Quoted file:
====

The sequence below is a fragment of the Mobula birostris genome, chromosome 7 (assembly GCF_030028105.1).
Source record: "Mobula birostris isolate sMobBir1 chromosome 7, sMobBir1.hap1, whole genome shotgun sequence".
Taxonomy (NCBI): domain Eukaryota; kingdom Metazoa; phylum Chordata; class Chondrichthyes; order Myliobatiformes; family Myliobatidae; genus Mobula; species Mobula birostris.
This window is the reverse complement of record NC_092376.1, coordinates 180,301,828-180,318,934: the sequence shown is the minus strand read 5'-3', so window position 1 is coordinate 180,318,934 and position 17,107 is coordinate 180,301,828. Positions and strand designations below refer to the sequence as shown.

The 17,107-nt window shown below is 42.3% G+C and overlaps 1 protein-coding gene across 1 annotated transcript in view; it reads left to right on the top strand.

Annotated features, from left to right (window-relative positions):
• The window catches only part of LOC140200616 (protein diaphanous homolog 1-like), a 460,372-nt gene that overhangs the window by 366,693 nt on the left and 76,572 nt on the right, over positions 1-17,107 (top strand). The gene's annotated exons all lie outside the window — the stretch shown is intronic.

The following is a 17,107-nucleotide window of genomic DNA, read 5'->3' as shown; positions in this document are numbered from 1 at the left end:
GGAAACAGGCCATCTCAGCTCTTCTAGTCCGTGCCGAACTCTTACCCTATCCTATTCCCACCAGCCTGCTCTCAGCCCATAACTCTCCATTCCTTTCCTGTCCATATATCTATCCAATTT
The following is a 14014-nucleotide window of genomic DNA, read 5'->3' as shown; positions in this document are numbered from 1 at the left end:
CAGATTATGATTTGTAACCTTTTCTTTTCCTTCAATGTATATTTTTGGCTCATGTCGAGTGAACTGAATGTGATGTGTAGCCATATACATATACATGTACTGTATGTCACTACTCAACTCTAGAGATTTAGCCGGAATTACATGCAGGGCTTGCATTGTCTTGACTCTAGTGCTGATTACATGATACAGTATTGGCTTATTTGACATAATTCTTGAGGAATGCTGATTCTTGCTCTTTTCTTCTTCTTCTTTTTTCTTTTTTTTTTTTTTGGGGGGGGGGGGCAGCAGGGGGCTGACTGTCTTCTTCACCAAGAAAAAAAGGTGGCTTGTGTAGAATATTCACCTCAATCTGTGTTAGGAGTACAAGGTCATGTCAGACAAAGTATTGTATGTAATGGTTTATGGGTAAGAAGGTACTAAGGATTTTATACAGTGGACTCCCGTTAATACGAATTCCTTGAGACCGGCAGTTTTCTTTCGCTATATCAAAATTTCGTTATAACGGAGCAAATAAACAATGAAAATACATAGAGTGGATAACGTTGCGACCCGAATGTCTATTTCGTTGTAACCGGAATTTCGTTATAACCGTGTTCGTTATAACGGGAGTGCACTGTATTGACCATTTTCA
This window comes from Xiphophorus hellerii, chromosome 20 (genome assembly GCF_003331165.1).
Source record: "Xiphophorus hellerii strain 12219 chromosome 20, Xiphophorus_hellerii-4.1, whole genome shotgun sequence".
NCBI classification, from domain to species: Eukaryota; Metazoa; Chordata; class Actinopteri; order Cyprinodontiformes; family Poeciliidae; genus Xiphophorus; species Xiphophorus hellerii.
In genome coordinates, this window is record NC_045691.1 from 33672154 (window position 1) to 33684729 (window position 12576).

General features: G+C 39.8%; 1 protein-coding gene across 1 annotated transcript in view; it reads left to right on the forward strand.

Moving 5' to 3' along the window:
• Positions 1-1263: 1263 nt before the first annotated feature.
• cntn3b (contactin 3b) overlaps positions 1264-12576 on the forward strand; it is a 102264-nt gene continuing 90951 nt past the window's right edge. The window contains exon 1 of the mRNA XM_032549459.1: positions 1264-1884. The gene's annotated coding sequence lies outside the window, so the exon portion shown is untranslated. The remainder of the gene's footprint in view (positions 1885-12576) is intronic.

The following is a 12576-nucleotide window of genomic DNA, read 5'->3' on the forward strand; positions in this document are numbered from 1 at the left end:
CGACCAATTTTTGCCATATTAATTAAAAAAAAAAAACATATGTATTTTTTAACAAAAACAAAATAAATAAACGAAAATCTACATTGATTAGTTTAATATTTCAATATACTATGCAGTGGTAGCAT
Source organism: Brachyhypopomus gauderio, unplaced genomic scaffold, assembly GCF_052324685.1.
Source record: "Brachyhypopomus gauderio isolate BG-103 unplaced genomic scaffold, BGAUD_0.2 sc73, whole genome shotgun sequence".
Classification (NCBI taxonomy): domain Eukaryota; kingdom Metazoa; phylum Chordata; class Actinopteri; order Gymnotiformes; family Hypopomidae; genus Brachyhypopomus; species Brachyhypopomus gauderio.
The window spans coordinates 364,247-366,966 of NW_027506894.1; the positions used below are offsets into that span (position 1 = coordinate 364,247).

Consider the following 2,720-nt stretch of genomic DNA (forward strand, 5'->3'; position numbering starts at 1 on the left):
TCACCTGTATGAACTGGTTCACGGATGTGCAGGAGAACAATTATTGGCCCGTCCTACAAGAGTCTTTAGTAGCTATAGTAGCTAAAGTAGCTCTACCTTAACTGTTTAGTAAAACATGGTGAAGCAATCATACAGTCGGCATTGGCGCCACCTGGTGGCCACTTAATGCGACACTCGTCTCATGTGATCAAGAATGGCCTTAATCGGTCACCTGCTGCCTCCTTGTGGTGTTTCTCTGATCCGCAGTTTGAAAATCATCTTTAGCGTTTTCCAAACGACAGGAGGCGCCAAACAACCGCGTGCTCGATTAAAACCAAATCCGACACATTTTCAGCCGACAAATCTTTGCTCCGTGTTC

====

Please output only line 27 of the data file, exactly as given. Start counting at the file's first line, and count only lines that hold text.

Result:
TCACCTGTATGAACTGGTTCACGGATGTGCAGGAGAACAATTATTGGCCCGTCCTACAAGAGTCTTTAGTAGCTATAGTAGCTAAAGTAGCTCTACCTTAACTGTTTAGTAAAACATGGTGAAGCAATCATACAGTCGGCATTGGCGCCACCTGGTGGCCACTTAATGCGACACTCGTCTCATGTGATCAAGAATGGCCTTAATCGGTCACCTGCTGCCTCCTTGTGGTGTTTCTCTGATCCGCAGTTTGAAAATCATCTTTAGCGTTTTCCAAACGACAGGAGGCGCCAAACAACCGCGTGCTCGATTAAAACCAAATCCGACACATTTTCAGCCGACAAATCTTTGCTCCGTGTTC